Customer data can be a strategic asset for a company, but they can also be a major liability if misused. To be good stewards of personal data, companies must clearly understand how they manage those data.
Companies need to collect data in a way that both adheres to evolving regulations and builds customers’ trust, keeping in mind the wide range of sources of data: customers who volunteer their data directly, companies that observe data as a result of an interaction between an individual and an organization, or an organization that infers data from an analysis of customer records and behavior. As companies amass data, they also have an obligation to secure them, to prevent data from being compromised or misused. The potential impacts of missteps in this area can be huge, in terms of not just the sometimes billions of dollars in damage done through the breaches themselves but also the potential legal and regulatory costs.
In addition, companies must have clear policies, protocols, and processes for how they will obtain proper permissions in a decentralized and dynamic environment in which individuals play an active role. Organizations must also ensure that they are actually following their own policies, an element that is frequently lacking.
One way to rethink how businesses manage personal data is to offer customers simple and meaningful opportunities to grant permission for the use of their data. A joint survey conducted by BCG and Liberty Global of more than 3,000 consumers revealed that few individuals exercise control of their personal data, however. Just 10 percent of respondents had ever undertaken at least six of eight common privacy-protecting activities, such as changing privacy settings or opting into or out of data use. Even though that remains common behavior today, we found that consumers who were able to effectively manage their privacy were up to 52 percent more willing to share information in the future than those who were not managing their privacy.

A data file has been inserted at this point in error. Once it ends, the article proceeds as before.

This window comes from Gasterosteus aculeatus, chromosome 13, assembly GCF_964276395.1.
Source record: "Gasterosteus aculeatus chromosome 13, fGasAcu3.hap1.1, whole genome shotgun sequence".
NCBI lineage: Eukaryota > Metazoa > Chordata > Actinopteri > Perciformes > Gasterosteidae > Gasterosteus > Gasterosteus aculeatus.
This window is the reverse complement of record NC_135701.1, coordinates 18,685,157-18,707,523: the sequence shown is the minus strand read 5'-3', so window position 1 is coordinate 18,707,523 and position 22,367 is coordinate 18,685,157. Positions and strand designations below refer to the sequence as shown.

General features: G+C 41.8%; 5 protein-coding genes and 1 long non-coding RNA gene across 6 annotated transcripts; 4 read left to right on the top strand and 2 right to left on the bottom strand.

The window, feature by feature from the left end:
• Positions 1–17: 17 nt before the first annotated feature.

Consider how BT implemented the “cookie law” in the U.K., which requires companies to obtain the consent of their website users before using cookies to track behavior online and personalize services. To comply with the law, BT implemented easy-to-understand practices for visitors to its website. A simple pop-up screen allows users to discern the strictly necessary cookies required for the site to operate properly (from which customers do not have the right to opt out) and the functional and targeting cookies that enable social sharing and behavioral tracking but that also allow the best experience. The company clearly explained what customers get for the information they give.